As an extension of Farhana Shaikh’s earlier rant about Asian writers being outsiders looking in, I have to confess that watching New Novelists 12 of the Best from The Culture Show left me a little queasy about the lack of diversity in the their list of ‘up and coming’ authors in British literary fiction.
The Guardian Comments section sparked a healthy discussion about the lack of ethnic diversity in the short-list, but no one expressed a huge amount of surprise at this ‘glass ceiling.’ It’s a shame that the long-list wasn’t made available online for us readers to make our own judgments and recommendations. I realise that the group of ‘judges’ convened for the Culture Show (which included the show’s own editor, Janet Lee) is one of many panels charged with producing lists such as this throughout the year. We know that each time a list like this is given prominence (two and half pages in the Guardian Review section a week earlier), it pushes up sales for both long- and short-listed authors. A published long-list by The Culture Show would have gone a long way in benefiting more than just the 12 authors showcased on the night. It would also have given us a glimpse of a more diverse range of debut novelists; 57 novels were submitted, and I spotted Neel Mukherjee’s A Life Apart amongst the pile.
Of the 12 books presented on the night, I’m afraid I’m only likely to pick up one, David Abbott’s The Upright Piano Player, firstly because the wonderfully eloquent Helen Oyeyemi described it as having ‘a quiet dignity’ and secondly because he is the man who wrote the JR Hartley commercial for Yellow Pages in the 1980s.
On the same night, In a Million Books for Free: A Culture Show special, raised questions about how writers are selected for promotion. In an interview with Jamie Byng, Chairman of World Book Night, Andrew Graham-Dixon glossed over any questions of why new authors were not considered. According to Byng, the criteria for making it onto the list was that the books should be ‘great reading experiences,’ and there’s no doubt that each of them are. This suggests, however, that forcing titles from anyone other than ‘star’ authors onto the public would not provide enough of a hook for them to continue reading or, crucially, buying books.
Don’t get me wrong, the event itself was worth staging for many reasons, and I really enjoyed handing out books at my local library. World Book Night has its supporters and its critics and I’m not going to rehash those discussions here but next year I would like them to seek out lesser known authors.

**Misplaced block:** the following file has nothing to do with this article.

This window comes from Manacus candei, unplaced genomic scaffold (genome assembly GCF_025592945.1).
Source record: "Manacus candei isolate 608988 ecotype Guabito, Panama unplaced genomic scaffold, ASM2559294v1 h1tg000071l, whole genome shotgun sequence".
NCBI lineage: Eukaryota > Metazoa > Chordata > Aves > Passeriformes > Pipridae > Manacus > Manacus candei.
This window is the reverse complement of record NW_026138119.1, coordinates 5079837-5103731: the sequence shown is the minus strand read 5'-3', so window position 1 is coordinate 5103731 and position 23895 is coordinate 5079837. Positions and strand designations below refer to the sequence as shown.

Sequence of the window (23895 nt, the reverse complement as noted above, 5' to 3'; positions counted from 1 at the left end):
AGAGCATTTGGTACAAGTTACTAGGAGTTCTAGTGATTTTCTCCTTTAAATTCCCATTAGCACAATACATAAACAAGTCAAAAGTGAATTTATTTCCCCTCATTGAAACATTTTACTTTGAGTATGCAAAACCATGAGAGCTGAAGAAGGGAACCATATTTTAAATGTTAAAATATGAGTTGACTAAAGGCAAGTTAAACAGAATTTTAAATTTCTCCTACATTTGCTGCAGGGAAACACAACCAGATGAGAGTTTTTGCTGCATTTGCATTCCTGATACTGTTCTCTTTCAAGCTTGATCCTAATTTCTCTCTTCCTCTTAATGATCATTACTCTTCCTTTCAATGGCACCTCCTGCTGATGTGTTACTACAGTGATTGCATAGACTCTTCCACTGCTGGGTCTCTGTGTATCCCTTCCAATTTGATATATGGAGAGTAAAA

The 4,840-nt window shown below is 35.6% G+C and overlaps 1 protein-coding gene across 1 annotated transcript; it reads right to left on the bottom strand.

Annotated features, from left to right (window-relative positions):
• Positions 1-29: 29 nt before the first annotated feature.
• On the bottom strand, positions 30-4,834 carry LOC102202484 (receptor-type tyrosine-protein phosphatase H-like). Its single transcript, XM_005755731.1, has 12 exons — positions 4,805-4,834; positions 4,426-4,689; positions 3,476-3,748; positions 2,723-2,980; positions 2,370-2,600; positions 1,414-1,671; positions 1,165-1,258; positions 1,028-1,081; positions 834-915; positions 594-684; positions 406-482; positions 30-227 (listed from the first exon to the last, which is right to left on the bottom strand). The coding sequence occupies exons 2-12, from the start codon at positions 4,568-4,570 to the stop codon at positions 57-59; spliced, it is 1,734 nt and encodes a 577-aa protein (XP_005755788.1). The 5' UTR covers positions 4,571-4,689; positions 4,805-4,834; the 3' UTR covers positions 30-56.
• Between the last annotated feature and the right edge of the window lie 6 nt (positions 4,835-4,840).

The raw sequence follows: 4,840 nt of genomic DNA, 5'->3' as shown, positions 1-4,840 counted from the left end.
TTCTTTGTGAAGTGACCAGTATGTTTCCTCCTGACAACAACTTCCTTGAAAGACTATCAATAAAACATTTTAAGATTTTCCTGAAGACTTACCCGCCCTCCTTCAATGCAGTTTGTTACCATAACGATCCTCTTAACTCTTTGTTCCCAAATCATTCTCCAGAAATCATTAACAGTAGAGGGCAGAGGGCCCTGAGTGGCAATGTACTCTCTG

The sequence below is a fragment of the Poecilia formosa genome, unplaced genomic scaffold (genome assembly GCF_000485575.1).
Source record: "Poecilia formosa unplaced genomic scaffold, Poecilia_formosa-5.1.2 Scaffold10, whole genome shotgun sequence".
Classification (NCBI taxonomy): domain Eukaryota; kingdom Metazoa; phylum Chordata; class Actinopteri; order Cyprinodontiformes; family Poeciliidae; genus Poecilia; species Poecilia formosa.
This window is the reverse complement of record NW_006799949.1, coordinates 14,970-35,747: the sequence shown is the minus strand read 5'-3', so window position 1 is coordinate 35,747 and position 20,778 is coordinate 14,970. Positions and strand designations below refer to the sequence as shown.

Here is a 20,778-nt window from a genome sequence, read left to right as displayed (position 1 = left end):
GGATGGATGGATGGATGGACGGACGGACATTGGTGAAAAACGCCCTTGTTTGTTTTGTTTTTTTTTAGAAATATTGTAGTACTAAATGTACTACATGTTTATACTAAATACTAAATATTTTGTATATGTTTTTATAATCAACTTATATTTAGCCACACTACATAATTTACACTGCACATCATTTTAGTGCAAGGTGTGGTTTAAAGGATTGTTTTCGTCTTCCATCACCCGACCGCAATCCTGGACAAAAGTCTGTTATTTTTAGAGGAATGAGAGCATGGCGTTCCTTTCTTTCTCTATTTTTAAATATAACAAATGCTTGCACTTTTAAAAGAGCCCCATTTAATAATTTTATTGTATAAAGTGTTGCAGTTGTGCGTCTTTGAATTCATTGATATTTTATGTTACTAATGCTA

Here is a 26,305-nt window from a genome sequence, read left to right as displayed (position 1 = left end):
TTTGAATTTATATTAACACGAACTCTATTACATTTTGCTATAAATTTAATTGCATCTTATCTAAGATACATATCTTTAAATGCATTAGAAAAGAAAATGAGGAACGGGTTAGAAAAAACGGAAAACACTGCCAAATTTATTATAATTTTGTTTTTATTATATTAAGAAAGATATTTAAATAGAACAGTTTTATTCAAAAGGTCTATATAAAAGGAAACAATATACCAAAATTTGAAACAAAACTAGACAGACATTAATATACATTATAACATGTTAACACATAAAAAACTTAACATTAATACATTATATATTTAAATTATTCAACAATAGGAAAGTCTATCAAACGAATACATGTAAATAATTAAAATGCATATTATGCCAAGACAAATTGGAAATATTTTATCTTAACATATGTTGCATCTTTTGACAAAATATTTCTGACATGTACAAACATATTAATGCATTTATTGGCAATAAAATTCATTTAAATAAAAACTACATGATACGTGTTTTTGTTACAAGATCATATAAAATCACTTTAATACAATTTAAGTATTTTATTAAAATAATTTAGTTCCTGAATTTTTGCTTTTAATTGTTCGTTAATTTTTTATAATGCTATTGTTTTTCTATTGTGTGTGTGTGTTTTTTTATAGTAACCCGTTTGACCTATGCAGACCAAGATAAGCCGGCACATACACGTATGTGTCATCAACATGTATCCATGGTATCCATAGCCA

This brings us back to lists again. Given that 23 of the 25 titles given out freely have reportedly seen an increase in sales from being featured on World Book Night, imagine how many more authors would have been able to pay their gas bill if they had been promoted in a similar way, and their back catalogue or debut novel sales had increased as a result?
I suppose it’s early days for initiatives such as World Book Night, but the broader question remains. How do we promote a diverse range of writers without relying on closed or elite circles of critics and judges (largely based in London)? And what is the criteria for making it onto a judging panel anyway? Maybe The Asian Writer should set up it’s own panel?
For events like World Book Night, diversity appears to mean ‘a conscious attempt’ to include thrillers, memoirs, crime, literary fiction, poetry and cross-over novels (no short stories though). It seems that what is viewed as ‘promising’ is highly subjective and that the power of recommendation and the marker of critical acclaim still lie in the hands of a predominantly white publishing industry; an industry where we are indeed outsiders looking in.
Maybe we’re outsiders because we present problems for marketing teams; we’re too Asian, or not Asian enough, or too niche, or too serious, or too predictable or just not producing what the industry expects from us. Terrorism or arranged marriage is what we do best, or so we’re told. Or maybe it’s just that our voices are being drowned out by the distant hum of white noise.
Nilam Ashra-McGrath is a writer and researcher for the non-profit sector. She is currently working on a novel. She blogs at nilamsnet.wordpress.com and can also be contacted through her website www.nilamashramcgrath.co.uk
Here’s the list of the “12 Best New British Novelists” according to The Culture Show:
David Abbott – The Upright Piano Player
Jenn Ashworth – A Kind of Intimacy
Ned Beauman – Boxer Beetle
Deborah Kay Davies – True Things About Me
Samantha Harvey – The Wilderness
Adam Haslett – Union Atlantic
Rebecca Hunt – Mr Chartwell
Stephen Kelman – Pigeon English
Jim Powell – The Breaking of Eggs
Anna Richards – Little Gods
Eleanor Thom – The Tin-Kin
Evie Wyld – After The Fire, A Still Small Voice